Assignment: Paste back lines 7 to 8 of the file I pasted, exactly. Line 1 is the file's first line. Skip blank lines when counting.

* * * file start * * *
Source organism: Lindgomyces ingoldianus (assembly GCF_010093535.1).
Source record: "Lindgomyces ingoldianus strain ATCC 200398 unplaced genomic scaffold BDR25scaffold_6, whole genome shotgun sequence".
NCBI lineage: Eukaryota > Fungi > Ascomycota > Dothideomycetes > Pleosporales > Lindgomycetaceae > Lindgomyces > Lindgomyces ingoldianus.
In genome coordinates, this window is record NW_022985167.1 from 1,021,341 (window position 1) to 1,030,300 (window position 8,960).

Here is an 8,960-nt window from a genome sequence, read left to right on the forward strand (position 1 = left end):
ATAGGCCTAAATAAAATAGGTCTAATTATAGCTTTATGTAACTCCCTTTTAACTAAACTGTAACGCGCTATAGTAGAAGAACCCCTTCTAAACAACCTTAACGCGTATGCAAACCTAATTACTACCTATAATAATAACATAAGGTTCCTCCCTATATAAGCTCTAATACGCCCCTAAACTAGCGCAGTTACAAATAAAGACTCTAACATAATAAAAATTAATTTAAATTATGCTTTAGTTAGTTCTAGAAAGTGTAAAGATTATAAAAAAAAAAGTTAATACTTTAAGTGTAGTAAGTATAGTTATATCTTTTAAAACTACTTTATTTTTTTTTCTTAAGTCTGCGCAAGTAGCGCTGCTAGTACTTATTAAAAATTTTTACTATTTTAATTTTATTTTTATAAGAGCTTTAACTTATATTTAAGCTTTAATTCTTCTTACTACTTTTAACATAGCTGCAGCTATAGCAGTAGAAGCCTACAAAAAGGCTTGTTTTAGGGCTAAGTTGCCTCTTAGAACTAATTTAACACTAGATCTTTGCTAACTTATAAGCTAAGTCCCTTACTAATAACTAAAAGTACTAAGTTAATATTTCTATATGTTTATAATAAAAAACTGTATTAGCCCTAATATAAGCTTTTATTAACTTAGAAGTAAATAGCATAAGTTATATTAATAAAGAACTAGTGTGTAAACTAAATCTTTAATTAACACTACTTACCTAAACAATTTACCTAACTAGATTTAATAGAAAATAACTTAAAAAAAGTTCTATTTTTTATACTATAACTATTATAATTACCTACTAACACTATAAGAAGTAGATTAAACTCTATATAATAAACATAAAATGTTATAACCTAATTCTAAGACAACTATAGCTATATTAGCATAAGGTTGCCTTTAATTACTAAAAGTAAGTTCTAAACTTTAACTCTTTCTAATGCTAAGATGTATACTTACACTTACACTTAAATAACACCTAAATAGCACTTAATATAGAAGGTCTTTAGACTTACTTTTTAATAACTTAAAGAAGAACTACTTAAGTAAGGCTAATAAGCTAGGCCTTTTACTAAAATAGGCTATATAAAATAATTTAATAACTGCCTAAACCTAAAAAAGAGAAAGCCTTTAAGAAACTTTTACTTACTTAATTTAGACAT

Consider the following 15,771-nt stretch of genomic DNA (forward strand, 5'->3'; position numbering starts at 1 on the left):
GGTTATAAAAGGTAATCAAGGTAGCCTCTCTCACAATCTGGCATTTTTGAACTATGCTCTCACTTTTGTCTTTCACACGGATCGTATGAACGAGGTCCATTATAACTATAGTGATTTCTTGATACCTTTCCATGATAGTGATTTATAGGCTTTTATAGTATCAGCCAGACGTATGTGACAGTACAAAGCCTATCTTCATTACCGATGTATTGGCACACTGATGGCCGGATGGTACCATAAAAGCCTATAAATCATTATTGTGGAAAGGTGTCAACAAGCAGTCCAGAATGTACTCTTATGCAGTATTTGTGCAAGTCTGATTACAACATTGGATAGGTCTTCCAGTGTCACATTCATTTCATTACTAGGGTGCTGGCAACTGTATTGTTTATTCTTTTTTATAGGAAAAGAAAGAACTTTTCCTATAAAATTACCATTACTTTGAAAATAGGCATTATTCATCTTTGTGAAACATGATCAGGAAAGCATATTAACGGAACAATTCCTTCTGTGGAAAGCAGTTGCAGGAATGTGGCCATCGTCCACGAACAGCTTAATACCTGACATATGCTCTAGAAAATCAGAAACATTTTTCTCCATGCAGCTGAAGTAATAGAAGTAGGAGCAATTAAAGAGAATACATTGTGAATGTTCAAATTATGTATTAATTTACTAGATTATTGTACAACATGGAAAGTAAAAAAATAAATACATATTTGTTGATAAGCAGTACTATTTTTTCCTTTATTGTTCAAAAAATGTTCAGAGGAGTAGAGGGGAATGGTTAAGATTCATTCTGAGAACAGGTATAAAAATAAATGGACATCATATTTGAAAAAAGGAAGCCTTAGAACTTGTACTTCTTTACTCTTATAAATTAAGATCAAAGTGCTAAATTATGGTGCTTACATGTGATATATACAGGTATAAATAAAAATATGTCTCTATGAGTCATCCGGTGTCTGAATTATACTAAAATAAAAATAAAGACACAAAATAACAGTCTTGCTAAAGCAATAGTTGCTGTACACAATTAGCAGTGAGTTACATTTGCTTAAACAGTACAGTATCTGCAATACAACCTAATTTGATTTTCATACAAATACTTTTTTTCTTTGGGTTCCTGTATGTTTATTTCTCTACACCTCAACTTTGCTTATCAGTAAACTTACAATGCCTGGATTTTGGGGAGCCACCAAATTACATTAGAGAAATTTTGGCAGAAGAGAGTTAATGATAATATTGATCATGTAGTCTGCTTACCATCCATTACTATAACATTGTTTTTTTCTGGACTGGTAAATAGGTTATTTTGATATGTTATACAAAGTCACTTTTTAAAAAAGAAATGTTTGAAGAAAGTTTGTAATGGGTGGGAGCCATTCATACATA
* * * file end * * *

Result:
Consider the following 15,771-nt stretch of genomic DNA (forward strand, 5'->3'; position numbering starts at 1 on the left):
GGTTATAAAAGGTAATCAAGGTAGCCTCTCTCACAATCTGGCATTTTTGAACTATGCTCTCACTTTTGTCTTTCACACGGATCGTATGAACGAGGTCCATTATAACTATAGTGATTTCTTGATACCTTTCCATGATAGTGATTTATAGGCTTTTATAGTATCAGCCAGACGTATGTGACAGTACAAAGCCTATCTTCATTACCGATGTATTGGCACACTGATGGCCGGATGGTACCATAAAAGCCTATAAATCATTATTGTGGAAAGGTGTCAACAAGCAGTCCAGAATGTACTCTTATGCAGTATTTGTGCAAGTCTGATTACAACATTGGATAGGTCTTCCAGTGTCACATTCATTTCATTACTAGGGTGCTGGCAACTGTATTGTTTATTCTTTTTTATAGGAAAAGAAAGAACTTTTCCTATAAAATTACCATTACTTTGAAAATAGGCATTATTCATCTTTGTGAAACATGATCAGGAAAGCATATTAACGGAACAATTCCTTCTGTGGAAAGCAGTTGCAGGAATGTGGCCATCGTCCACGAACAGCTTAATACCTGACATATGCTCTAGAAAATCAGAAACATTTTTCTCCATGCAGCTGAAGTAATAGAAGTAGGAGCAATTAAAGAGAATACATTGTGAATGTTCAAATTATGTATTAATTTACTAGATTATTGTACAACATGGAAAGTAAAAAAATAAATACATATTTGTTGATAAGCAGTACTATTTTTTCCTTTATTGTTCAAAAAATGTTCAGAGGAGTAGAGGGGAATGGTTAAGATTCATTCTGAGAACAGGTATAAAAATAAATGGACATCATATTTGAAAAAAGGAAGCCTTAGAACTTGTACTTCTTTACTCTTATAAATTAAGATCAAAGTGCTAAATTATGGTGCTTACATGTGATATATACAGGTATAAATAAAAATATGTCTCTATGAGTCATCCGGTGTCTGAATTATACTAAAATAAAAATAAAGACACAAAATAACAGTCTTGCTAAAGCAATAGTTGCTGTACACAATTAGCAGTGAGTTACATTTGCTTAAACAGTACAGTATCTGCAATACAACCTAATTTGATTTTCATACAAATACTTTTTTTCTTTGGGTTCCTGTATGTTTATTTCTCTACACCTCAACTTTGCTTATCAGTAAACTTACAATGCCTGGATTTTGGGGAGCCACCAAATTACATTAGAGAAATTTTGGCAGAAGAGAGTTAATGATAATATTGATCATGTAGTCTGCTTACCATCCATTACTATAACATTGTTTTTTTCTGGACTGGTAAATAGGTTATTTTGATATGTTATACAAAGTCACTTTTTAAAAAAGAAATGTTTGAAGAAAGTTTGTAATGGGTGGGAGCCATTCATACATA